Many of us in tech believe copyright is already too strong. They’ve made a mockery of the Constitution’s statement of copyrights being for a “limited time”, which now means works copyrighted decades before you were born will still be under copyright decades after you die. Section 512 takedown notices are widely abused to silence speech.
Yet the copyright-protected industries perceive themselves as too weak. Once a copyrighted work is post to the Internet for anybody to download, it because virtually impossible to remove (like removing pee from a pool). Takedown notices only remove content from the major websites, like YouTube. They do nothing to remove content from the “dark web”.
Thus, they jealously defend against any attempt that would weaken their position. This includes “security research exemptions”, which threatens “DRM” technologies that prevent copying.
One fear is of security researchers themselves, that in the process of doing legitimate research that they’ll find and disclose other secrets, such as the encryption keys that protect DVDs from being copied, that are built into every DVD player on the market. There is some truth to that, as security researchers have indeed publish some information that the industries didn’t want published, such as the DVD encryption algorithm.
The bigger fear is that evildoers trying to break DRM will be free to do so, claiming their activities are just “security research”. They would be free to openly collaborate with each other, because it’s simply research, while privately pirating content.
But these fears are overblown. Commercial piracy is already forbidden by other laws, and underground piracy happens regardless of the law.
This law has little impact on whether reverse-engineering happens so much as impact whether the fruits of research are published. And that’s the key point: we call it “security research”, but all that’s meaningful is “published security research”.
In other words, we are talking about a minor cost to copyright compared with a huge cost to cybersecurity. The cybersecurity of voting machines is a prime example: voting security is bad, and it’s not going to improve until we can publicly challenge it. But we can’t easily challenge voting security without being prosecuted under the DMCA.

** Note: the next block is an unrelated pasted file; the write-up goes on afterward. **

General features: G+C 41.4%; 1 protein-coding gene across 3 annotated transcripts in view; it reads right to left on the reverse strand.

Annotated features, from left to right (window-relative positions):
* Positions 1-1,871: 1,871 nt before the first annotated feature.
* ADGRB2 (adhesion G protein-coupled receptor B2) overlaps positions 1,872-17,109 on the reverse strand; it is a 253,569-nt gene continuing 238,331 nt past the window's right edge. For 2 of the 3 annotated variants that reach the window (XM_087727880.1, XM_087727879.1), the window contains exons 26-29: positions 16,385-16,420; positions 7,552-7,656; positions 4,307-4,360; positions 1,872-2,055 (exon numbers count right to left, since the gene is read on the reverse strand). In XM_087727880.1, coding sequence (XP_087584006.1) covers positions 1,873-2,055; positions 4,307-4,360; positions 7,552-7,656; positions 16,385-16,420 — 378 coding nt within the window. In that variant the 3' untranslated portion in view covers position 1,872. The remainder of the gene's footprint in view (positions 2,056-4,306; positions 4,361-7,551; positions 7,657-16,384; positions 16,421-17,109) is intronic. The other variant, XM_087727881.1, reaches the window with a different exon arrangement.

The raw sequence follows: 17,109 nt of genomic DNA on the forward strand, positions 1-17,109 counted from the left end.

The only credible encryption algorithms are public ones. The only cybersecurity we trust is cybersecurity that we can probe and test, where most details are publicly available. That such transparency is necessary to security has been recognized since the 1880s with Kerckhoff’s Principle. Yet, the naive still believe in coverups. As the election industry claimed in their brief: “Giving anonymous hackers a license to attack critical infrastructure would not serve the public interest”. Giving anonymous hackers ad hoc, informal access to probe critical infrastructure like voting machines not only serves the public interest, but is necessary to the public interest. As has already been proven, voting machines have cybersecurity weaknesses that they are covering up, which can only be revealed by anonymous hackers.
This research needs to be ad hoc and informal. Attempts at reforming the DMCA, or the Copyright Office’s attempt at exemptions, get modified into adding exemptions for formal research. This ends up having the same chilling effect on research while claiming to allow research.
Copyright, like other forms of intellectual property, is important, and it’s proper for government to protect it. Even radical anarchists in our industry want government to protect “copyleft”, the use of copyright to keep open-source code open.
But it’s not so important that it should allow abuse to silence security research. Transparency and ad hoc testing is critical to research, and is more and more often being silenced using copyright law.
*** This is a Security Bloggers Network syndicated blog from Errata Security authored by Robert Graham. Read the original post at: https://blog.erratasec.com/2020/12/the-deal-with-dmca-1201-reform.html